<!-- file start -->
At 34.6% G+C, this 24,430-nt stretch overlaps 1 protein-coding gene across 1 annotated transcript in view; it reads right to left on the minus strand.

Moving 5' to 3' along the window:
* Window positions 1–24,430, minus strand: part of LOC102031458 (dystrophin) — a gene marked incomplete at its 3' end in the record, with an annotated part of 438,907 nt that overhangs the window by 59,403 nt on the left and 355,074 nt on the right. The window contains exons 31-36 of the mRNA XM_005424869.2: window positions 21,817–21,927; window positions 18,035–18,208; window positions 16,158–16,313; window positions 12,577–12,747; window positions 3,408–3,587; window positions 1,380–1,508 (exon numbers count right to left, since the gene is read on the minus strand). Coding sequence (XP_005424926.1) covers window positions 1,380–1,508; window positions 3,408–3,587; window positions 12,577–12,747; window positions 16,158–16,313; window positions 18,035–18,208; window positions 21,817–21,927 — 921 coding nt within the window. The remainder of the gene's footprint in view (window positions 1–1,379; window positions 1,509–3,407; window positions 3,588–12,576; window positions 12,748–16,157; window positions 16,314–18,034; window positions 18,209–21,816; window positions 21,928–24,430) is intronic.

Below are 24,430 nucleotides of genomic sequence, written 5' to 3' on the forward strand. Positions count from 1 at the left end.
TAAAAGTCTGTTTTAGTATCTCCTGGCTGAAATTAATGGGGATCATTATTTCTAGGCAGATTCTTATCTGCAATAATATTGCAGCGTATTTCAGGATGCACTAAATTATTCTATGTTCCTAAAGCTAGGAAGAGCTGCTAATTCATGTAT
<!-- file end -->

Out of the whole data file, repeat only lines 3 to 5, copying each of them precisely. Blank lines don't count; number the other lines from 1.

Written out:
* Window positions 1–24,430, minus strand: part of LOC102031458 (dystrophin) — a gene marked incomplete at its 3' end in the record, with an annotated part of 438,907 nt that overhangs the window by 59,403 nt on the left and 355,074 nt on the right. The window contains exons 31-36 of the mRNA XM_005424869.2: window positions 21,817–21,927; window positions 18,035–18,208; window positions 16,158–16,313; window positions 12,577–12,747; window positions 3,408–3,587; window positions 1,380–1,508 (exon numbers count right to left, since the gene is read on the minus strand). Coding sequence (XP_005424926.1) covers window positions 1,380–1,508; window positions 3,408–3,587; window positions 12,577–12,747; window positions 16,158–16,313; window positions 18,035–18,208; window positions 21,817–21,927 — 921 coding nt within the window. The remainder of the gene's footprint in view (window positions 1–1,379; window positions 1,509–3,407; window positions 3,588–12,576; window positions 12,748–16,157; window positions 16,314–18,034; window positions 18,209–21,816; window positions 21,928–24,430) is intronic.

Below are 24,430 nucleotides of genomic sequence, written 5' to 3' on the forward strand. Positions count from 1 at the left end.
TAAAAGTCTGTTTTAGTATCTCCTGGCTGAAATTAATGGGGATCATTATTTCTAGGCAGATTCTTATCTGCAATAATATTGCAGCGTATTTCAGGATGCACTAAATTATTCTATGTTCCTAAAGCTAGGAAGAGCTGCTAATTCATGTAT